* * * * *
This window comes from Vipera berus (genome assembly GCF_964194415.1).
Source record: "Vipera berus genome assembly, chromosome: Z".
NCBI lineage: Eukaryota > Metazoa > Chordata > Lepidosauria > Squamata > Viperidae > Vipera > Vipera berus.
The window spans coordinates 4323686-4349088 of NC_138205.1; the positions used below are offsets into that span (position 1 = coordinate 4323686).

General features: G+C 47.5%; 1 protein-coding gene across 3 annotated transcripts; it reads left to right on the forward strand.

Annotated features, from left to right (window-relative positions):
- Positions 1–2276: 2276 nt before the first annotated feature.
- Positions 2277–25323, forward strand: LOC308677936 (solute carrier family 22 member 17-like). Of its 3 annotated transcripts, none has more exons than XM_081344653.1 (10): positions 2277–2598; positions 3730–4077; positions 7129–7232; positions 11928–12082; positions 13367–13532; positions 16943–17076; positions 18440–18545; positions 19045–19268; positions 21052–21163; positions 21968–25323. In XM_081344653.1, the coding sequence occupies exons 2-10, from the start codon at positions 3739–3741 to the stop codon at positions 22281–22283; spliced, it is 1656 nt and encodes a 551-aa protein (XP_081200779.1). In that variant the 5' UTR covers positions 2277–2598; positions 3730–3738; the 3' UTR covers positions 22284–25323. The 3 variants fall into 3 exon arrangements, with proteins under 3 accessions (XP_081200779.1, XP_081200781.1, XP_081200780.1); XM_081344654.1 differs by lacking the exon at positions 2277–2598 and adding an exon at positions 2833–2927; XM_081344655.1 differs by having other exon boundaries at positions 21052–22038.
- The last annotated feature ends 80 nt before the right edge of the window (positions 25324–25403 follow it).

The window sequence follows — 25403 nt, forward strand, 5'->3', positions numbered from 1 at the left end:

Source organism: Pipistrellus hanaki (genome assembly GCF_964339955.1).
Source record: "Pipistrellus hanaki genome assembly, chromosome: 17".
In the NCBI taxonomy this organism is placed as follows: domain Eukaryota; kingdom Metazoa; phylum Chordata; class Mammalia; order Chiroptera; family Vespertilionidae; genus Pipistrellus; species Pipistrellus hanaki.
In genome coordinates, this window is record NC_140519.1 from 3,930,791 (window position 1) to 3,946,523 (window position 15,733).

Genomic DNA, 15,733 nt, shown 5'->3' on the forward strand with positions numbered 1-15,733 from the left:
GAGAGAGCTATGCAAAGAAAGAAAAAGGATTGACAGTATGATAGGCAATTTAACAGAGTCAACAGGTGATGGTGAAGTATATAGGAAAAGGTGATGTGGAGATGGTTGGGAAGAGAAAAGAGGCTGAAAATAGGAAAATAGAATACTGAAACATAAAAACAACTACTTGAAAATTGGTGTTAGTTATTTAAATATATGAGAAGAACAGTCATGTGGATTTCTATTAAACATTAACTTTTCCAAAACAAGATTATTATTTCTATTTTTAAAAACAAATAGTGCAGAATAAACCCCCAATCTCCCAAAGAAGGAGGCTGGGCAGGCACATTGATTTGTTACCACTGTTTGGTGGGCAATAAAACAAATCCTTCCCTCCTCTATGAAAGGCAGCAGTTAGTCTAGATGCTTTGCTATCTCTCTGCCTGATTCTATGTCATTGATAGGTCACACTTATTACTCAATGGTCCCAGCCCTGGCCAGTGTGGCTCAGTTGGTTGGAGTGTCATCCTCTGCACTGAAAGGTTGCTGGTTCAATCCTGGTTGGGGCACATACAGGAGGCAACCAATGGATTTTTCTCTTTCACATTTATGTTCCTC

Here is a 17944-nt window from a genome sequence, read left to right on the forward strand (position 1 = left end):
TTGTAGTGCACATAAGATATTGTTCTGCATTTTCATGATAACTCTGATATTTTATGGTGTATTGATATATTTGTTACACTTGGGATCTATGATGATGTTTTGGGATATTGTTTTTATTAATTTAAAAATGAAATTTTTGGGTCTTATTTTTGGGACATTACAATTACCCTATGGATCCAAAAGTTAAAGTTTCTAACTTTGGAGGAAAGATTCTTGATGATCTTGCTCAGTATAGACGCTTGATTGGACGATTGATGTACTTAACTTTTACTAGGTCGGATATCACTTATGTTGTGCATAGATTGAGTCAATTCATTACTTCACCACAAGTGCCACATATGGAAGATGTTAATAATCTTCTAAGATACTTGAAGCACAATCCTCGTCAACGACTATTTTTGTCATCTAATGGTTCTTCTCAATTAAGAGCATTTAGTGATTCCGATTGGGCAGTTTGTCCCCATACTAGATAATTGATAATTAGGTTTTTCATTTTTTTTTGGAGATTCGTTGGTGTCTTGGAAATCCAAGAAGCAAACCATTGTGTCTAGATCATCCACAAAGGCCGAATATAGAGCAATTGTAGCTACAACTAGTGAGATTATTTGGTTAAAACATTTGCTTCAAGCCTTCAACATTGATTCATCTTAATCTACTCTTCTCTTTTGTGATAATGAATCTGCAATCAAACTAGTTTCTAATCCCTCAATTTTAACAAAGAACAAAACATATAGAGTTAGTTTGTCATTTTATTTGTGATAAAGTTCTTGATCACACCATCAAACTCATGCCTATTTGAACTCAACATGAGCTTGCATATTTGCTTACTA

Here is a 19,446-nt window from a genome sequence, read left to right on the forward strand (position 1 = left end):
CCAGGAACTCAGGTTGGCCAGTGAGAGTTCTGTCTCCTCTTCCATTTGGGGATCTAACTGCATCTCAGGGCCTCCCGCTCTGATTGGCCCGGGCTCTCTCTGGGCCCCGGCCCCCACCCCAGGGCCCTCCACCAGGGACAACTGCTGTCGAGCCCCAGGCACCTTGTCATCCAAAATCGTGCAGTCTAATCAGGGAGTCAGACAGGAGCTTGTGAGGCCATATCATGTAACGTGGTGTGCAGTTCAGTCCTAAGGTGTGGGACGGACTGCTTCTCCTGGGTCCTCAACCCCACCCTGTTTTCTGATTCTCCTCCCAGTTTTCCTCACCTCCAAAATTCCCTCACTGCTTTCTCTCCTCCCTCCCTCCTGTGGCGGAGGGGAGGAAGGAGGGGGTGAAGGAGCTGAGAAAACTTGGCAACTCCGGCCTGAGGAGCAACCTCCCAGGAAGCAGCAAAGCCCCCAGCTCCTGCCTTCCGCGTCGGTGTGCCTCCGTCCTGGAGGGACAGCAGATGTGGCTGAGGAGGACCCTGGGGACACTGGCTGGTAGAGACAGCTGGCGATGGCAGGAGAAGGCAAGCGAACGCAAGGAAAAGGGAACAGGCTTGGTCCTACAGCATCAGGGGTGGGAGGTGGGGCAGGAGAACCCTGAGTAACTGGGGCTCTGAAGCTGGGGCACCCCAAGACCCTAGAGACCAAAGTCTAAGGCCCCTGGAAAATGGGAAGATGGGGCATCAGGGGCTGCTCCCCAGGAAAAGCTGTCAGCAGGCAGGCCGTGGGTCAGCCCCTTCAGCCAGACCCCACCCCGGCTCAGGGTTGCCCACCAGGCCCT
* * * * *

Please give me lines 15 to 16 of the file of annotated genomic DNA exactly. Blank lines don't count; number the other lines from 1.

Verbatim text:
Genomic DNA, 15,733 nt, shown 5'->3' on the forward strand with positions numbered 1-15,733 from the left:
GAGAGAGCTATGCAAAGAAAGAAAAAGGATTGACAGTATGATAGGCAATTTAACAGAGTCAACAGGTGATGGTGAAGTATATAGGAAAAGGTGATGTGGAGATGGTTGGGAAGAGAAAAGAGGCTGAAAATAGGAAAATAGAATACTGAAACATAAAAACAACTACTTGAAAATTGGTGTTAGTTATTTAAATATATGAGAAGAACAGTCATGTGGATTTCTATTAAACATTAACTTTTCCAAAACAAGATTATTATTTCTATTTTTAAAAACAAATAGTGCAGAATAAACCCCCAATCTCCCAAAGAAGGAGGCTGGGCAGGCACATTGATTTGTTACCACTGTTTGGTGGGCAATAAAACAAATCCTTCCCTCCTCTATGAAAGGCAGCAGTTAGTCTAGATGCTTTGCTATCTCTCTGCCTGATTCTATGTCATTGATAGGTCACACTTATTACTCAATGGTCCCAGCCCTGGCCAGTGTGGCTCAGTTGGTTGGAGTGTCATCCTCTGCACTGAAAGGTTGCTGGTTCAATCCTGGTTGGGGCACATACAGGAGGCAACCAATGGATTTTTCTCTTTCACATTTATGTTCCTC